In a way there is here nothing specific for the history of the Alsatian Jews; they experienced the same advantages and especially the same inconveniences of a life in the Holy Roman Empire as all Jews scattered all over the territory. Thus the increase in the number of the seigneuries caused a big inequality between Jewries depending on whether the local lord was more or less benevolent to them or not! It must be admitted that the presence of Jews depended on the financial situation of the seigneurie; Jews were often there where they were needed.

It's the beginning of a period where the Jews came and went, were driven out and called back again. Nevertheless some Alsatian seigneuries differed from the majority because they protected "their" Jews over a longer period than it used to be at that time.
Votive stone evoking a donation to the synagogue - Strasbourg 12th c.

Centuries 12th – Century 13th
Period of persecution and emigration.
In 1215 the 4th Lateran council decreed that Jews weren't allowed to work in official social and occupational groups such as guilds and had to wear specific recognizable clothes. This is common to the whole Jewish people in old Europe.
In Alsace like in the whole Holy Roman Empire Jews belonged to the "befriedete" among clerics, women and storekeepers because they weren't allowed to carry a weapon; they weren't free and had to be protected. In 1236 under Friedrich II the Jews got the status of "chamber servants" (servi camerae nostrae) which was developed and codified by the Roman law as the servitude of the Jews : "servitus camerae" meant a personal and economical dependence on the emperor or his representatives. The Jewish community of Metz probably disappeared entirely in the 13th century.

Centuries 14th – 15th
In 1306 and 1394 Official expulsion of the Jews from France.
They first emigrated to the neighbor countries that are now French, but at that time still belonged to the Holy Roman Empire: Lorraine, Alsace, Provence, Dauphine, Avignon. The difference became clear between the so-called "Portuguese Jews" in the South and the "German Jews" in the North (not only Alsace and Lorraine) though numerous German Jews didn't speak any German dialect. The geographical location was relevant.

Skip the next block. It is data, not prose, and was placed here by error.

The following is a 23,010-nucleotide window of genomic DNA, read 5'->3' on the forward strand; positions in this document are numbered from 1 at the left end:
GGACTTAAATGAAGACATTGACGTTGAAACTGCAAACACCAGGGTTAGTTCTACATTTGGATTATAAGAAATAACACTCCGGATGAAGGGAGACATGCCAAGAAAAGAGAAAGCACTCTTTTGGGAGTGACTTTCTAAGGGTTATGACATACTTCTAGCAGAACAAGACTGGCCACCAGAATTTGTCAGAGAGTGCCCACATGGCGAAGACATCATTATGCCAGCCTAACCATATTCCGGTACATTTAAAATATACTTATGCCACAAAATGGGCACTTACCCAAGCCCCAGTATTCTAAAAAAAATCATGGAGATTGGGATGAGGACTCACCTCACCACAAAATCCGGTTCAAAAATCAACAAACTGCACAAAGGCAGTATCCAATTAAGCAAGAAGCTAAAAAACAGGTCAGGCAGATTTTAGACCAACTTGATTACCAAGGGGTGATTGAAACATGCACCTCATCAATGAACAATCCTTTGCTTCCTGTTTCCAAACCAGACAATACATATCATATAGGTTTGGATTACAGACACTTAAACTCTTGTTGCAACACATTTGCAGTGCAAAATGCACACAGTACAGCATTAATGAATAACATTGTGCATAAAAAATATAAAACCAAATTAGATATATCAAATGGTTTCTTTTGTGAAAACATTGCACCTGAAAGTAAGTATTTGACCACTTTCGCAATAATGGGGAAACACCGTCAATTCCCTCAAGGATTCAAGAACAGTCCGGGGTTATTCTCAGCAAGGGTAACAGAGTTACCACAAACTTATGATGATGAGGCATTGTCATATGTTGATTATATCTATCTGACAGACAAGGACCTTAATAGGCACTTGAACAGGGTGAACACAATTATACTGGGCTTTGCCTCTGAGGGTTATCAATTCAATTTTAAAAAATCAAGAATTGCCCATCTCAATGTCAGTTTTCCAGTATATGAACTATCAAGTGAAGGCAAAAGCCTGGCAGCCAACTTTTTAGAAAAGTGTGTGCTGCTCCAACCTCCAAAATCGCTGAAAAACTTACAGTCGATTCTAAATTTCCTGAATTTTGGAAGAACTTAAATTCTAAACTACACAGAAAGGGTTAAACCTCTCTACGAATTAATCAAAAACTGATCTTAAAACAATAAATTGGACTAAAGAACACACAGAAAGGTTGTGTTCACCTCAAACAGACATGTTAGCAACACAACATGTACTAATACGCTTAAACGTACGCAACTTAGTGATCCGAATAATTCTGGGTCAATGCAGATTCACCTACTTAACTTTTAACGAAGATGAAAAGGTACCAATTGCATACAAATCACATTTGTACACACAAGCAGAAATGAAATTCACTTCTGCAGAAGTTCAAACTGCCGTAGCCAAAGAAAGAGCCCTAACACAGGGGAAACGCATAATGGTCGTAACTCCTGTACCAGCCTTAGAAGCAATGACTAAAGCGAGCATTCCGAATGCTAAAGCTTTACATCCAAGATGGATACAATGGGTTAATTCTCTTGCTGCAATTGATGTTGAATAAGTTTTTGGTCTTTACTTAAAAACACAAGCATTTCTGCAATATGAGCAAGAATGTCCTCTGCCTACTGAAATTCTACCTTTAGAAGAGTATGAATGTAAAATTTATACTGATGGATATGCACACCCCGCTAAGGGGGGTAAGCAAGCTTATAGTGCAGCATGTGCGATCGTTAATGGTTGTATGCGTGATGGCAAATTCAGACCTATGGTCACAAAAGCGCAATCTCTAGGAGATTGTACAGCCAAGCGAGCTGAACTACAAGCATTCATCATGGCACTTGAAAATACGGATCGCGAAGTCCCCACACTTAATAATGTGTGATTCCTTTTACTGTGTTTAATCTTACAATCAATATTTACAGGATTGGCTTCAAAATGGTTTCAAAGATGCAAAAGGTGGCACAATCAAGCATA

"Jews poisining a well"
There has never been a general expulsion order in the Holy Roman Empire as in England, France, Spain and Portugal. But it doesn't mean that the Jews have never had to leave their country. Destitution, cyclic oppression and despair drove them to migrate, generally to Eastern Europe. It began with crusades and continued during the next centuries. Every seigneurie or city could decide to expel the new families without any opposition. The local lord who was supposed to protect them didn't prevent the people that were rising up against them from slaughtering or burning alive whole communities in one day. The year 1349 has probably claimed the most casualties and the consequence was the disappearance of the Jews in almost the whole Alsace, particularly in the cities such as Strasbourg, Colmar, Mulhouse, Selestat. A few Jews came back and tried to settle down despite a climate of violence or insecurity; there were expelled, robbed or pillaged for fallacious reasons when misfortune concerned the Christian people in the majority. The surviving families left Alsace.

In Metz the main urban Jewry disappeared already in the 13th century, a few households could be noticed but those who came back or settled down weren't assured that they could definitively stay. Though there was any official permission from the city authority, some Jews were tolerated. In the 14th century numerous Jews came from Eastern Europe to Metz and created there a ghetto near the port. The cohabitation between local Jews and East-European Jews was a little difficult because of different way of life and way of thinking.